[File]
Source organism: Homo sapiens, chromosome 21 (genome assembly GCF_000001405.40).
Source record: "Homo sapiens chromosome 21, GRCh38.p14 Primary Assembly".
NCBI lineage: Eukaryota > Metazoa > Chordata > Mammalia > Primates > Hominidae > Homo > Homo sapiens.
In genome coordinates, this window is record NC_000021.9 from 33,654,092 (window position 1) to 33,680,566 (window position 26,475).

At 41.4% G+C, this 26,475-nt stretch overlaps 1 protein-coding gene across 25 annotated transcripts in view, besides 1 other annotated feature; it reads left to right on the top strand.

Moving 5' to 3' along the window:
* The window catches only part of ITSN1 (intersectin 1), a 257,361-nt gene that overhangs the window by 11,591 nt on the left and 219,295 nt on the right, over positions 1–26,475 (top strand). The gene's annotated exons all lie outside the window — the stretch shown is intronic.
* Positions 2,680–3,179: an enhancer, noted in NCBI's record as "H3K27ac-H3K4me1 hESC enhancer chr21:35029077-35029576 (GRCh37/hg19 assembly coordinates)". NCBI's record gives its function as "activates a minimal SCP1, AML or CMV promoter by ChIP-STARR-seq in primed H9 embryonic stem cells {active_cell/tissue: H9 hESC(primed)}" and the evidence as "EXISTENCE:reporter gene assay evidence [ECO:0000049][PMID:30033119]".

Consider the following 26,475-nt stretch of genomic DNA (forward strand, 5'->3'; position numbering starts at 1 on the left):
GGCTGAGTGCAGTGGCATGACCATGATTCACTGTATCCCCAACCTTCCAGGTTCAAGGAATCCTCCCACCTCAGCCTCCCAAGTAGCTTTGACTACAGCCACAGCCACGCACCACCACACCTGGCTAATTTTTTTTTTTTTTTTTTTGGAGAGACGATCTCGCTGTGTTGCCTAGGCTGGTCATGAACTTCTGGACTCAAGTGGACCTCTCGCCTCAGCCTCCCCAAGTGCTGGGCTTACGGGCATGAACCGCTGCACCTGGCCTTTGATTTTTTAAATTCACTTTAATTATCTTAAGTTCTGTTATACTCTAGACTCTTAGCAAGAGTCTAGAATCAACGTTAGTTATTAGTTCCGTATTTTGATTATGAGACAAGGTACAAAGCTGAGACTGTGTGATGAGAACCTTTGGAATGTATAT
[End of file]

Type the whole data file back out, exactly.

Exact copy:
Source organism: Homo sapiens, chromosome 21 (genome assembly GCF_000001405.40).
Source record: "Homo sapiens chromosome 21, GRCh38.p14 Primary Assembly".
NCBI lineage: Eukaryota > Metazoa > Chordata > Mammalia > Primates > Hominidae > Homo > Homo sapiens.
In genome coordinates, this window is record NC_000021.9 from 33,654,092 (window position 1) to 33,680,566 (window position 26,475).

At 41.4% G+C, this 26,475-nt stretch overlaps 1 protein-coding gene across 25 annotated transcripts in view, besides 1 other annotated feature; it reads left to right on the top strand.

Moving 5' to 3' along the window:
* The window catches only part of ITSN1 (intersectin 1), a 257,361-nt gene that overhangs the window by 11,591 nt on the left and 219,295 nt on the right, over positions 1–26,475 (top strand). The gene's annotated exons all lie outside the window — the stretch shown is intronic.
* Positions 2,680–3,179: an enhancer, noted in NCBI's record as "H3K27ac-H3K4me1 hESC enhancer chr21:35029077-35029576 (GRCh37/hg19 assembly coordinates)". NCBI's record gives its function as "activates a minimal SCP1, AML or CMV promoter by ChIP-STARR-seq in primed H9 embryonic stem cells {active_cell/tissue: H9 hESC(primed)}" and the evidence as "EXISTENCE:reporter gene assay evidence [ECO:0000049][PMID:30033119]".

Consider the following 26,475-nt stretch of genomic DNA (forward strand, 5'->3'; position numbering starts at 1 on the left):
GGCTGAGTGCAGTGGCATGACCATGATTCACTGTATCCCCAACCTTCCAGGTTCAAGGAATCCTCCCACCTCAGCCTCCCAAGTAGCTTTGACTACAGCCACAGCCACGCACCACCACACCTGGCTAATTTTTTTTTTTTTTTTTTTGGAGAGACGATCTCGCTGTGTTGCCTAGGCTGGTCATGAACTTCTGGACTCAAGTGGACCTCTCGCCTCAGCCTCCCCAAGTGCTGGGCTTACGGGCATGAACCGCTGCACCTGGCCTTTGATTTTTTAAATTCACTTTAATTATCTTAAGTTCTGTTATACTCTAGACTCTTAGCAAGAGTCTAGAATCAACGTTAGTTATTAGTTCCGTATTTTGATTATGAGACAAGGTACAAAGCTGAGACTGTGTGATGAGAACCTTTGGAATGTATAT